Simply said, results are reinforced by relationships. The more productive the relationship with your whole team including players, staff, assistants, consultants, administration, booster, alumni …the more productive the results and daily operations.
These coaches are the best in the business when it comes to rebuilding relationships though the course of a career with high peaks and low valleys.
The metrics studied included knowing their people, the speed at which they were able to connect and engage working relationships, the value of relationships, open-minded philosophy, how relationship roles evolved in the program changed to move forward. And of course, how all of these dynamics affected wins/losses, player development, and the coaches network.
Bob Huggins – West Virginia
When Huggins returned to his hometown and a new conference, he quickly ran the program into the mud. Stuck there for at least three years, it was clear his style was not working. He had to change his philosophy, engaged the coaching community to hire a new assistant, and re-engage winning in the process.
Chris Collins - Northwestern
Collins has accomplished their first-ever NCAA tourney. One could argue that a return to normalcy (losing) on campus has also been quick. The fact remains that history has a way of repeating before sustainability. Collins continues his work with the administration and fan base towards a return to post season play and that rapport is why his seat is comfortably cool.
Travis Steele - Xavier
The dynamics continuously change this season for X coping with a first time head coach in year two after ten years as an assistant. Stimulating and reshuffling the roster, Steele picked up the team and kept heads high after a 2-7 run. Today they grow and improve daily as colleagues rediscover their dance partners.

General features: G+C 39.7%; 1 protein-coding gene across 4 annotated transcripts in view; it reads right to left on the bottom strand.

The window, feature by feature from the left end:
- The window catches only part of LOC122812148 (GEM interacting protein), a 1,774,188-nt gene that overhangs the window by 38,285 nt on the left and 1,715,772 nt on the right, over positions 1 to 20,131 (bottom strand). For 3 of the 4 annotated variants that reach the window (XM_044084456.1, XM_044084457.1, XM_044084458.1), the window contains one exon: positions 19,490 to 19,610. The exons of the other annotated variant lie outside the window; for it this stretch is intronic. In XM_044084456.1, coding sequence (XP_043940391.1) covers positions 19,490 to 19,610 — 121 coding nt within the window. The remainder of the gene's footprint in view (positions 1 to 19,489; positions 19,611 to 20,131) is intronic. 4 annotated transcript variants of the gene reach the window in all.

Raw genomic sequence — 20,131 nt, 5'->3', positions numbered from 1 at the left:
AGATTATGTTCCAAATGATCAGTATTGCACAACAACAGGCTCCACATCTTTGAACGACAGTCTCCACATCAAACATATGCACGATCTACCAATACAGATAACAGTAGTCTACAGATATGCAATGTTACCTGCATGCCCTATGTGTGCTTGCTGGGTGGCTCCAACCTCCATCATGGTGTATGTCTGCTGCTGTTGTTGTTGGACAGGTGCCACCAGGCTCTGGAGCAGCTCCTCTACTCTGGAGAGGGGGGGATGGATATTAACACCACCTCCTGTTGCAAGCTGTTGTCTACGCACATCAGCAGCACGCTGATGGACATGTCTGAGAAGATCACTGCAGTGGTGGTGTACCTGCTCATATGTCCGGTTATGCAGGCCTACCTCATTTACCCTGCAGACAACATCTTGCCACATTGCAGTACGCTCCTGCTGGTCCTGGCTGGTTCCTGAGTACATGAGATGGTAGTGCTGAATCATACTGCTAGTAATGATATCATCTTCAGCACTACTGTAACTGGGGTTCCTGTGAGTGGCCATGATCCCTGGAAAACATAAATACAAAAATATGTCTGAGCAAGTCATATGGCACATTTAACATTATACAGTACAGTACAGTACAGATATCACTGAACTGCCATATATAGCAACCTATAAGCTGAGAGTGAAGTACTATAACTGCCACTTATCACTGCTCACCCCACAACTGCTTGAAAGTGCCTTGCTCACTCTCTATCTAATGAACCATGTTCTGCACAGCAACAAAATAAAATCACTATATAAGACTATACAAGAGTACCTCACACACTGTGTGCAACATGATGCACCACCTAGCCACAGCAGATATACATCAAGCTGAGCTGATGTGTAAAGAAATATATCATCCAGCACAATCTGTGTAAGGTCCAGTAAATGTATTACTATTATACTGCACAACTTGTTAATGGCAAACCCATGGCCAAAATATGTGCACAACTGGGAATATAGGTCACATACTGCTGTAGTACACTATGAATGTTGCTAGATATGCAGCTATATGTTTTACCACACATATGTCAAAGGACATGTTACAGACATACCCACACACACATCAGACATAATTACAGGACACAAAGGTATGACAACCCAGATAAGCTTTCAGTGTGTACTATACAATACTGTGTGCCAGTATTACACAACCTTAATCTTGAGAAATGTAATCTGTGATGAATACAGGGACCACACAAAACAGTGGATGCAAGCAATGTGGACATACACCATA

Will Wade – LSU
A new look team… the looming FBI inquiry… none of this matters. Wade has answered questions and rotated the kaleidoscope of basketball thinking by maintaining strong connections. It’s evident by the commitment of Watford, and the continued commitment of Mays and Smart. Losing Waters to the NBA further illustrates a change in dynamics rebuilding his relationship with said backcourt.
Brad Brownell - Clemson
Entering the season well aware it could be his last, Brownell answered the buzzer and Clemson is loose with an almost shy confidence. They lost allot of production from a season ago but picked up a key transfer. How they work and prepare; the amount of togetherness they show and how much they care about one another is what’s most important says Brownell.
Matt McCall - UMass
Dark Helmet: What the Hell am I lookin’ at? When does this happen in the movie? Sandurz: Now. Whatever you’re looking at now, is happening now. Dark Helmet: Well, what happened to then? Sandurz: We just passed it. Dark Helmet: When? Sandurz: Just now. Dark Helmet: Well, go back to then. Sandurz: We can’t. Dark Jelmet: Why not? Sandurz: We already passed it. Rebuilding relationships all around and picking up the pieces, this is the scene today in Amherst.
Steve Wojciechowski - Marquette
The community was calling for his head after a horrible showing the last 11 games a year ago. Then he lost the Houser brothers. Then a revolution started inside out by analyzing every single game . He absorbed a radically different line up; reengaged passion, discipline, and learning by seeking council among coaches on how to do it better and maintaining dialog with the administration.
Shaka Smart – Texas